1 Recommendations

1 Recommendations

1.1 People who meet the inclusion criteria for the ongoing clinical trial (HTA-15/102/04), comparing collagenase clostridium histolyticum (CCH) with limited fasciectomy, are encouraged to participate in the study.

1.2 For people not taking part in the ongoing clinical trial, CCH is recommended as an option for treating Dupuytren's contracture with a palpable cord in adults only if all of the following apply:

  • There is evidence of moderate disease (functional problems and metacarpophalangeal joint contracture of 30° to 60° and proximal interphalangeal joint contracture of less than 30° or first web contracture) plus up to 2 affected joints.

  • Percutaneous needle fasciotomy (PNF) is not considered appropriate, but limited fasciectomy is considered appropriate by the treating hand surgeon.

  • The choice of treatment (CCH or limited fasciectomy) is made on an individual basis after discussion between the responsible hand surgeon and the patient about the risks and benefits of the treatments available.

  • One injection is given per treatment session by a hand surgeon in an outpatient setting.

1.3 These recommendations are not intended to affect treatment with CCH that was started in the NHS before this guidance was published. Adults having treatment outside these recommendations may continue their current course without change to the funding arrangements in place for them before this guidance was published, until they and their NHS clinician consider it appropriate to stop.

Why the committee made these recommendations

Collagenase clostridium histolyticum reduces hand contracture compared with placebo in randomised controlled trials. But there were no randomised trials comparing the clinical effectiveness of CCH with current NHS treatment for Dupuytren's contracture (surgery with PNF or limited fasciectomy), which made the results of the cost-effectiveness analysis very uncertain.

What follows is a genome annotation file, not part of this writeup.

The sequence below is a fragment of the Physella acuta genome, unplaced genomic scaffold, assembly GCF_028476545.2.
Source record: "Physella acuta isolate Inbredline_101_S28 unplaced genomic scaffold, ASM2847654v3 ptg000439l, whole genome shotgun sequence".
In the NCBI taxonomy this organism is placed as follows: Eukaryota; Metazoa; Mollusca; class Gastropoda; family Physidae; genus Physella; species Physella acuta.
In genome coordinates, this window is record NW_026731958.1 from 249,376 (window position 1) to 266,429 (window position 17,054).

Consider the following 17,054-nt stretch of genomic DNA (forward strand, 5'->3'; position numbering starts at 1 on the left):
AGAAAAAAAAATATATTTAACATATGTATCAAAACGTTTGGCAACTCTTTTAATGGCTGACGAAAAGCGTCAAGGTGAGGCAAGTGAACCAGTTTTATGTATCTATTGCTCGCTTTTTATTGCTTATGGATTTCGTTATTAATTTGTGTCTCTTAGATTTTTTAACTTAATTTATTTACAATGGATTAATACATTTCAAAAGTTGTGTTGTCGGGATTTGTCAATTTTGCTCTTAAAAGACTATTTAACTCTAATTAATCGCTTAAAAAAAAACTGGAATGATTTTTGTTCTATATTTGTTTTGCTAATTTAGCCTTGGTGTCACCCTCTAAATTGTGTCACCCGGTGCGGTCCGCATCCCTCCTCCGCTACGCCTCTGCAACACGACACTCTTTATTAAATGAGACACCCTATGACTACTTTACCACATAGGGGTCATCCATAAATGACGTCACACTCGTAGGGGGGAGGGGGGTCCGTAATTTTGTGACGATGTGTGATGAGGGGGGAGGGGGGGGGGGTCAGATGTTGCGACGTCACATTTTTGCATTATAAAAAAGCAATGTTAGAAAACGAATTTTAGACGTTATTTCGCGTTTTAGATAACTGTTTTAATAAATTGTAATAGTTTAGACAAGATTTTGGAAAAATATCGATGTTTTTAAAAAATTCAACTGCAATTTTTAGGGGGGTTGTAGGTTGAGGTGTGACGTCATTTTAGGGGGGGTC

CCH is the first pharmacological treatment to get a marketing authorisation for treating Dupuytren's contracture. Although there are uncertainties in the available evidence, it has the potential to offer benefits compared with current treatments, including avoiding a general anaesthetic and a shorter recovery time.

For people with moderate disease (plus up to 2 affected joints), CCH is a potentially cost-effective option when 1 injection per treatment session is given in an outpatient setting and when PNF is not appropriate but limited fasciectomy is an option. However, there is a risk to the NHS in funding a treatment that may not prove to be cost effective when further data become available.

Additional research is needed before a broader recommendation for CCH can be made. A multicentre trial (HTA‑15/102/04) starting in 2017 will provide more clinical and cost-effectiveness evidence for CCH compared with limited fasciectomy. There were concerns that if CCH is recommended for people with moderate Dupuytren's contracture, people may choose to have treatment with CCH rather than take part in the clinical trial, even though there is no evidence to show CCH has better or worse outcomes than limited fasciectomy. CCH is therefore recommended under very specific conditions to allow access to CCH in a way that supports the ongoing trial and manages risk to the NHS while further clinical and cost-effectiveness data are collected.

If recruitment to the ongoing clinical trial falls below predicted levels, the guidance will be considered for early review.

  • National Institute for Health and Care Excellence (NICE)